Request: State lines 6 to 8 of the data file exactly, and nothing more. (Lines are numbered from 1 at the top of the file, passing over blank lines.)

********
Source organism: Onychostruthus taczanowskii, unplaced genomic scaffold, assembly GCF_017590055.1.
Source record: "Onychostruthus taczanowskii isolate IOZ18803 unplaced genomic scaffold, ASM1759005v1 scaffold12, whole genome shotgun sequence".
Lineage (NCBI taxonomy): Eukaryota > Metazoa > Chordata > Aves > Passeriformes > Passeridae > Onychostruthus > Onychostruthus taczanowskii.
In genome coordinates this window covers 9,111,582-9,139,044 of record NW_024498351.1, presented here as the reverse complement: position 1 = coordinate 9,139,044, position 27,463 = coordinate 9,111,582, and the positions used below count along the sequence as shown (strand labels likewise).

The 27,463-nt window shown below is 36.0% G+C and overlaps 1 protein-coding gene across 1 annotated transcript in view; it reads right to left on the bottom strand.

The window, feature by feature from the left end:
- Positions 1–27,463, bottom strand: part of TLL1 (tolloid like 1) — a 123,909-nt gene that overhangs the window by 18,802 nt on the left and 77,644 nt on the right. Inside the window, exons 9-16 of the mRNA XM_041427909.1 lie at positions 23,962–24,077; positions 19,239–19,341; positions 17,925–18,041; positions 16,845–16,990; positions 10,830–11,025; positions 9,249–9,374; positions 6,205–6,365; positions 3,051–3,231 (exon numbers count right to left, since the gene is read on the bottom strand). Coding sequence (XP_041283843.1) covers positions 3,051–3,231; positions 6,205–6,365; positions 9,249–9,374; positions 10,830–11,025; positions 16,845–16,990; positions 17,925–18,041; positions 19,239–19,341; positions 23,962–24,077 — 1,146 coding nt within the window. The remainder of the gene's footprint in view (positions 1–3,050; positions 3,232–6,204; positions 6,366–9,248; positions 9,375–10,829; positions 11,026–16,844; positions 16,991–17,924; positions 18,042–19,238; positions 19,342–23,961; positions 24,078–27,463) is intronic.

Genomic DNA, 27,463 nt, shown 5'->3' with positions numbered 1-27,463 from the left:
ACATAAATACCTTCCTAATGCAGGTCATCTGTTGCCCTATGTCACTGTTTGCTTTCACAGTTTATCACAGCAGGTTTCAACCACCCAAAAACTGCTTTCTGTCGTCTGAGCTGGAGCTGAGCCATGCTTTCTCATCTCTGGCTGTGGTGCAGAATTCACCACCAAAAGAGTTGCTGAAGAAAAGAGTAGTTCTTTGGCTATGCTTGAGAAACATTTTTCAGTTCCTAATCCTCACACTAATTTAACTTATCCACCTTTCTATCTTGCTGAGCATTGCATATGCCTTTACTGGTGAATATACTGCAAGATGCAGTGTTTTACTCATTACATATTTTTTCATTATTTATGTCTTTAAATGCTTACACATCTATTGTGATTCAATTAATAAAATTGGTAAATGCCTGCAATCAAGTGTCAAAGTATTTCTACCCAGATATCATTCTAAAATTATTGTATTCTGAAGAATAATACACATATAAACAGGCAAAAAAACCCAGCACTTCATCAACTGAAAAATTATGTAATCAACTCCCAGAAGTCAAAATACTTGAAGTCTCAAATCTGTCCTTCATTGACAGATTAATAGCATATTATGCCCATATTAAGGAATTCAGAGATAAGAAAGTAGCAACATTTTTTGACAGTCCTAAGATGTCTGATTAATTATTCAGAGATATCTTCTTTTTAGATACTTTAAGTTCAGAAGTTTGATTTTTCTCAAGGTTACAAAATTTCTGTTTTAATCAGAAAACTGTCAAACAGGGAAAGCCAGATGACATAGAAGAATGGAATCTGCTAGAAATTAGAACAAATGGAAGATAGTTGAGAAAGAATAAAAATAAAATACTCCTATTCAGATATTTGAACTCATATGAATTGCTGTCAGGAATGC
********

The window, feature by feature from the left end:
- Positions 1–27,463, bottom strand: part of TLL1 (tolloid like 1) — a 123,909-nt gene that overhangs the window by 18,802 nt on the left and 77,644 nt on the right. Inside the window, exons 9-16 of the mRNA XM_041427909.1 lie at positions 23,962–24,077; positions 19,239–19,341; positions 17,925–18,041; positions 16,845–16,990; positions 10,830–11,025; positions 9,249–9,374; positions 6,205–6,365; positions 3,051–3,231 (exon numbers count right to left, since the gene is read on the bottom strand). Coding sequence (XP_041283843.1) covers positions 3,051–3,231; positions 6,205–6,365; positions 9,249–9,374; positions 10,830–11,025; positions 16,845–16,990; positions 17,925–18,041; positions 19,239–19,341; positions 23,962–24,077 — 1,146 coding nt within the window. The remainder of the gene's footprint in view (positions 1–3,050; positions 3,232–6,204; positions 6,366–9,248; positions 9,375–10,829; positions 11,026–16,844; positions 16,991–17,924; positions 18,042–19,238; positions 19,342–23,961; positions 24,078–27,463) is intronic.

Genomic DNA, 27,463 nt, shown 5'->3' with positions numbered 1-27,463 from the left: